I read an article several years ago (which is my excuse for not citing it) that dealt with the American desire to be “on top” of something. The author made a case for our love of competition, but more provacatively for our tendency to create things that we can be on top of. If we can’t be king of the hill then we don’t feel compelled to work harder to ascend that hill but we move to the side and just create another hill that we can be king of. At some point there are so many hills that all hills become, to a certain degree, irrelevant. It reminds me of a line by comedian Mitch Hedberg:
My belt holds my pants up, but the belt loops hold my belt up. I don’t really know what’s happening down there. Who is the real hero?
– Mitch Hedberg
I’ve been fascinated by this phenomenon in our culture ever since reading this piece. So, in Isaiah yesterday I came across a verse that brought this article, and this concept back into my mind and pushed it a bit farther.
22 Woe to those who are heroes at drinking wine,
and valiant men in mixing strong drink,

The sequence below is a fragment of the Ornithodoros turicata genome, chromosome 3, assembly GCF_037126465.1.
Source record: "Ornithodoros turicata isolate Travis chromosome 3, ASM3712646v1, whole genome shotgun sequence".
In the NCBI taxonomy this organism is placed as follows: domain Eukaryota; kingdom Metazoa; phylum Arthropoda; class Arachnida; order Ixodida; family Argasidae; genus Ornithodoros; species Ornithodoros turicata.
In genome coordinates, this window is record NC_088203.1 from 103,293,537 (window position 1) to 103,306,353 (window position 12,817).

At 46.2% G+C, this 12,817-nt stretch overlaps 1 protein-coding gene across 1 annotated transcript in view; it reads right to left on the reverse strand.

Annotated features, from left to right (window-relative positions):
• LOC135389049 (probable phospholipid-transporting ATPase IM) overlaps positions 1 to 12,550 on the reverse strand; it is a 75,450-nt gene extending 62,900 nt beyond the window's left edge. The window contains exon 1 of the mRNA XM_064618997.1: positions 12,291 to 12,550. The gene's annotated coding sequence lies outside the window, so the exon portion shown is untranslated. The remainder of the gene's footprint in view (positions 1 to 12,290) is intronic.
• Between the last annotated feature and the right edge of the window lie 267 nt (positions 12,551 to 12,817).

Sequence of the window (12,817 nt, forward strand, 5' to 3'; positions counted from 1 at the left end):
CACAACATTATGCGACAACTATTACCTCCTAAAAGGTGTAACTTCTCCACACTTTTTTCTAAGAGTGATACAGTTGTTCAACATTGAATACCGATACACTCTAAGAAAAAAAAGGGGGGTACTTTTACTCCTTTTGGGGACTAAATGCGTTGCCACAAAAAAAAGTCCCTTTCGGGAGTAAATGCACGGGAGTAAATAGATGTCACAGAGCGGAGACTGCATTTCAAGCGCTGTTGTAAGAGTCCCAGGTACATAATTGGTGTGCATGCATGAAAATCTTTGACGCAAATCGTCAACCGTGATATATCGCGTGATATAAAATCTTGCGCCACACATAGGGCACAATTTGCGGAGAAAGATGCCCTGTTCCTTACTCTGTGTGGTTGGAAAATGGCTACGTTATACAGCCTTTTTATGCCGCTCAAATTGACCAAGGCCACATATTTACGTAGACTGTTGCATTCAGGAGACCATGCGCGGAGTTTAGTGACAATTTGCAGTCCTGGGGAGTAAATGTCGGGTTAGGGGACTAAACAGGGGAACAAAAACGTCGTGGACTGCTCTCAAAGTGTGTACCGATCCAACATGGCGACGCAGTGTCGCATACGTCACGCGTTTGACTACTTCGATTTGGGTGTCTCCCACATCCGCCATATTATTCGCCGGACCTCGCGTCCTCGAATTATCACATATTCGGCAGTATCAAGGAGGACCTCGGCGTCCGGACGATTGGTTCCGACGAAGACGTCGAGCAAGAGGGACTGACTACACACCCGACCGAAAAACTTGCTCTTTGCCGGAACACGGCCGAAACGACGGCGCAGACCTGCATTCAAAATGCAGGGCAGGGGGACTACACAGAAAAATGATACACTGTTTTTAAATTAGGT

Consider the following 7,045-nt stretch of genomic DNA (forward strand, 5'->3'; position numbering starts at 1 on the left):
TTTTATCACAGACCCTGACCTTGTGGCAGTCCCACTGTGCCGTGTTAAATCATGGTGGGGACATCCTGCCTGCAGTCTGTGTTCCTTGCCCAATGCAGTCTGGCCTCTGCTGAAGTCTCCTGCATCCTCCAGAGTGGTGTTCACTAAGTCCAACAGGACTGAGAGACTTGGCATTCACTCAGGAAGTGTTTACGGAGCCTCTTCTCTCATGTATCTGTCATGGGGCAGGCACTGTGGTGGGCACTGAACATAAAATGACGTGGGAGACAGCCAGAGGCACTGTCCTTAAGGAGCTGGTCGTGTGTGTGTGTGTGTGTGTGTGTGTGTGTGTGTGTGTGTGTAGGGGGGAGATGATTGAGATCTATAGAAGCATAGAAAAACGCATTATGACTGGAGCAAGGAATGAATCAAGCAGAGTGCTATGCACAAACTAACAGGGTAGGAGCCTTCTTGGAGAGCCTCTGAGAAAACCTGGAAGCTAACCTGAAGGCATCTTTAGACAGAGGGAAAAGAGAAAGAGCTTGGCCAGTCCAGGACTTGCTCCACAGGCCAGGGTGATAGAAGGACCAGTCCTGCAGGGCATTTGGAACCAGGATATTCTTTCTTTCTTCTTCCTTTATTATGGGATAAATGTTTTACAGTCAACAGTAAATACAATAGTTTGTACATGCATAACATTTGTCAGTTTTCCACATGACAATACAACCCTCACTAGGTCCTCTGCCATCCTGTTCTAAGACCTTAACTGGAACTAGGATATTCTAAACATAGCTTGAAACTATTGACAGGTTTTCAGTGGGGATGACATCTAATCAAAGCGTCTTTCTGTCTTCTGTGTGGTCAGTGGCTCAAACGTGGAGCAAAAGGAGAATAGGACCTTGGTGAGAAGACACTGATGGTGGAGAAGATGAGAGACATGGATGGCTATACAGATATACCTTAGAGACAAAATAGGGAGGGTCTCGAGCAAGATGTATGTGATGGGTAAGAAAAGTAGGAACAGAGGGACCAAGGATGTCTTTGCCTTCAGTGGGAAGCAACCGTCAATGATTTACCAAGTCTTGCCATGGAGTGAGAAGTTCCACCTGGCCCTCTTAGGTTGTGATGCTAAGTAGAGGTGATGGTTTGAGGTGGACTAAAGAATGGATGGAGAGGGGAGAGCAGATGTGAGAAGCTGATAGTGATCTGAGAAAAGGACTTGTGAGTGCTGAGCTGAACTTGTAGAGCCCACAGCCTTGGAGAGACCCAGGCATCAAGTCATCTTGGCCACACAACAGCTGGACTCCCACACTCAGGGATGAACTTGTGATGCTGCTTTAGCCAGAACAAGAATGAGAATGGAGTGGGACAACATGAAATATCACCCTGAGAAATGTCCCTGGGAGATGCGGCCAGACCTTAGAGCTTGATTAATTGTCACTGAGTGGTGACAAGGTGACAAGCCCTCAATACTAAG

Isaiah 5:22 ESV
We love heroes, we love rescue missions, we love people who put their life, body, and reputation on the line for a worthwhile cause. But there is a condition that every legitimate hero story has to meet: the goal has to matter. In our world we can get so wrapped up in the act of heroism that it’s easy to lose sight of whether the rescue being carried out is worthy of all the fuss. I’m not being critical of video games, but the fact that there are national competitions with large cash prizes for people who can play a video game the best seems like an absurdity. For each time those sweaty thumbs rescue the princess there are a thousand legitimate little girls under the oppression of human trafficking that need real heroes. This is just one example, but there are obviously more.
Isaiah makes the statement that there is a way to become great at things that don’t matter at all. The “hero at drinking wine” is a wasted hero. What hills are we fighting for? What causes are we championing? What is it that we are giving our lives for? Those are the questions that real heroes have to ask.
Today those question are valid. In fact, the hill that might be worth fighting for first is the one of knowing what we truly care about. If we can ascend that hill and honestly reflect on our motivations we just might have won the first battle of a truly heroic quest.
The thing about a hero, is even when it doesn’t look like there’s a light at the end of the tunnel, he’s going to keep digging, he’s going to keep trying to do right and make up for what’s gone before, just because that’s who he is.
– Joss Whedon